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This thesis explores two regional offshoots of the annual Burning Man Festival in Nevada (Burns)--Ohio's Scorched Nuts and Georgia's Euphoria--by examining how, through performance and play activities in these temporary festival settings, participants may form with one another deep, communal relationships evocative of Victor Turner's concept of communitas. Combining theoretical reading, field research, and participant interviews, it discusses the political potential of these relationships as well as the way that participant theatricality and festival dramaturgies contribute to their construction. The thesis begins by considering general effects that attending a festival in which people must remain inside the premises over a series of days (a "lived-in" festival) might have on participants' ability to engage with others in intimate, intersubjective encounters. It then outlines the "official activities" of Euphoria and Scorched Nuts--those activities orchestrated by event organizers and which involve all or essentially all who enter the grounds--and shows how these activities create distinct overarching dramaturgies for each festival that establish commonalities between participants and energize them to socialize with one another. Finally, it examines case studies of Scorched Nuts' unofficial activities--those orchestrated by participants, rather than organizers, and generally involving only a few people at a time--proposing that these activities are the primary sites where communitas arises in a festival setting.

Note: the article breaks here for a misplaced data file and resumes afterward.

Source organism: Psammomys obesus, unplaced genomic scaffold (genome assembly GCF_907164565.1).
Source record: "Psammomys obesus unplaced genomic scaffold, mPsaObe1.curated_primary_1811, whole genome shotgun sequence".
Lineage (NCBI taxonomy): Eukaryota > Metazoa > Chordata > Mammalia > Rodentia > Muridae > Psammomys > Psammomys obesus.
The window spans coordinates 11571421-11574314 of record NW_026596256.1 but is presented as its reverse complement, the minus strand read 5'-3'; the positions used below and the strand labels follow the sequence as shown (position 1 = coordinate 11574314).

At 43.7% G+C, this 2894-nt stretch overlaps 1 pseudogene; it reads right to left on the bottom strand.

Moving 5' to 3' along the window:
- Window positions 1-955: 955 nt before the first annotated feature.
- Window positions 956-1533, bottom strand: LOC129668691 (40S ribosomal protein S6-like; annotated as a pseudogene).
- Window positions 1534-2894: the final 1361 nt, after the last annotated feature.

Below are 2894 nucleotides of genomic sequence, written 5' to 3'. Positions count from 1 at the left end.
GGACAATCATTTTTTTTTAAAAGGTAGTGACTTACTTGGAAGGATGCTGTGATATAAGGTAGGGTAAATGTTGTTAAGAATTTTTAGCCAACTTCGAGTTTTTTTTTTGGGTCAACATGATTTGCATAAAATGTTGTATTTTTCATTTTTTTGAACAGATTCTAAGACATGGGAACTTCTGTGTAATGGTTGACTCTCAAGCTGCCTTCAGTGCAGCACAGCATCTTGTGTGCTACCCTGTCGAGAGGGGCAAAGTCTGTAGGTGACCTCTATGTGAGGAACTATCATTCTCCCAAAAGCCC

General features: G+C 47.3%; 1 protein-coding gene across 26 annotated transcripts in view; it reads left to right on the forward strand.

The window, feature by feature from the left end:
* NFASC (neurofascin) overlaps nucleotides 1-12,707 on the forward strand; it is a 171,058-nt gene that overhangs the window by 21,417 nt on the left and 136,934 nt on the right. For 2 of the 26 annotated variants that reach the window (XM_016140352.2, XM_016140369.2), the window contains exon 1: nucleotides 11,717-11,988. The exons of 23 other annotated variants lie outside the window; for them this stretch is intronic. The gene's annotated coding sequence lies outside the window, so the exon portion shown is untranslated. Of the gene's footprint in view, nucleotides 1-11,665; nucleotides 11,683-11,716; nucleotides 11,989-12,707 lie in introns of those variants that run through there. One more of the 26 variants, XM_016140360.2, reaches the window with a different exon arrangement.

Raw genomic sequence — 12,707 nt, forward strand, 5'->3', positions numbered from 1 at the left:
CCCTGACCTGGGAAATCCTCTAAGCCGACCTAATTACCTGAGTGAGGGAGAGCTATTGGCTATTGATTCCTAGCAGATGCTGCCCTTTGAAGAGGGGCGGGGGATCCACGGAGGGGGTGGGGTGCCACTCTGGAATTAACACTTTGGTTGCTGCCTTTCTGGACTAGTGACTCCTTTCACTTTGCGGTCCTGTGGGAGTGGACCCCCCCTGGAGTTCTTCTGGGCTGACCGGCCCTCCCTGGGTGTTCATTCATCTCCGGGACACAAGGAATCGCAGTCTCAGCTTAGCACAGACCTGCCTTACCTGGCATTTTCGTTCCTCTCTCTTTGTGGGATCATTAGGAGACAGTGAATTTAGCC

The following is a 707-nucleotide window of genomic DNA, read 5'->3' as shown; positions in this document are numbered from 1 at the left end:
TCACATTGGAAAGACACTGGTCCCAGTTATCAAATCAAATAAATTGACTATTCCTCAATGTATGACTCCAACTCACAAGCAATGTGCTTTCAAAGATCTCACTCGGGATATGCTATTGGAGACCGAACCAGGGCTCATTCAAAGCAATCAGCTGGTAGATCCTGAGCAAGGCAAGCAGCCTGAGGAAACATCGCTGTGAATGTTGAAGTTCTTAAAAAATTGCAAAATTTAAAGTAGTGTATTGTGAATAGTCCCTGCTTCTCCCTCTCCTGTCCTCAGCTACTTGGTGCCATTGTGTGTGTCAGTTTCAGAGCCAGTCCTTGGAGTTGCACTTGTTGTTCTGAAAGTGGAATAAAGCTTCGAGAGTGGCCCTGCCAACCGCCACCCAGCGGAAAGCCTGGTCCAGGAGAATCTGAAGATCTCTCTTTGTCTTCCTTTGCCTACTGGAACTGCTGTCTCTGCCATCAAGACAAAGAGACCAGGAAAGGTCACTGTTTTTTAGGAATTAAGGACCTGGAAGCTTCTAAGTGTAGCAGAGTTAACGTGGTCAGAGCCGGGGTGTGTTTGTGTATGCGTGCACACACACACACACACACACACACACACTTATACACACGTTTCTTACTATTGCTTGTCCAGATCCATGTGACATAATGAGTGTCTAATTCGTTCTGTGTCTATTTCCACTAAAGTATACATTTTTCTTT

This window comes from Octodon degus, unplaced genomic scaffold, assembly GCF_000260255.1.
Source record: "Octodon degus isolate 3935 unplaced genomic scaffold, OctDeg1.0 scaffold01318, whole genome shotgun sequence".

A Thesis submitted to the School of Theatre in partial fulfillment of the requirements for the degree of Master of Arts.
Includes bibliographical references.
Elizabeth Osborne, Professor Directing Thesis; Mary Karen Dahl, Committee Member; Krzystof Salata, Committee Member.
Florida State University
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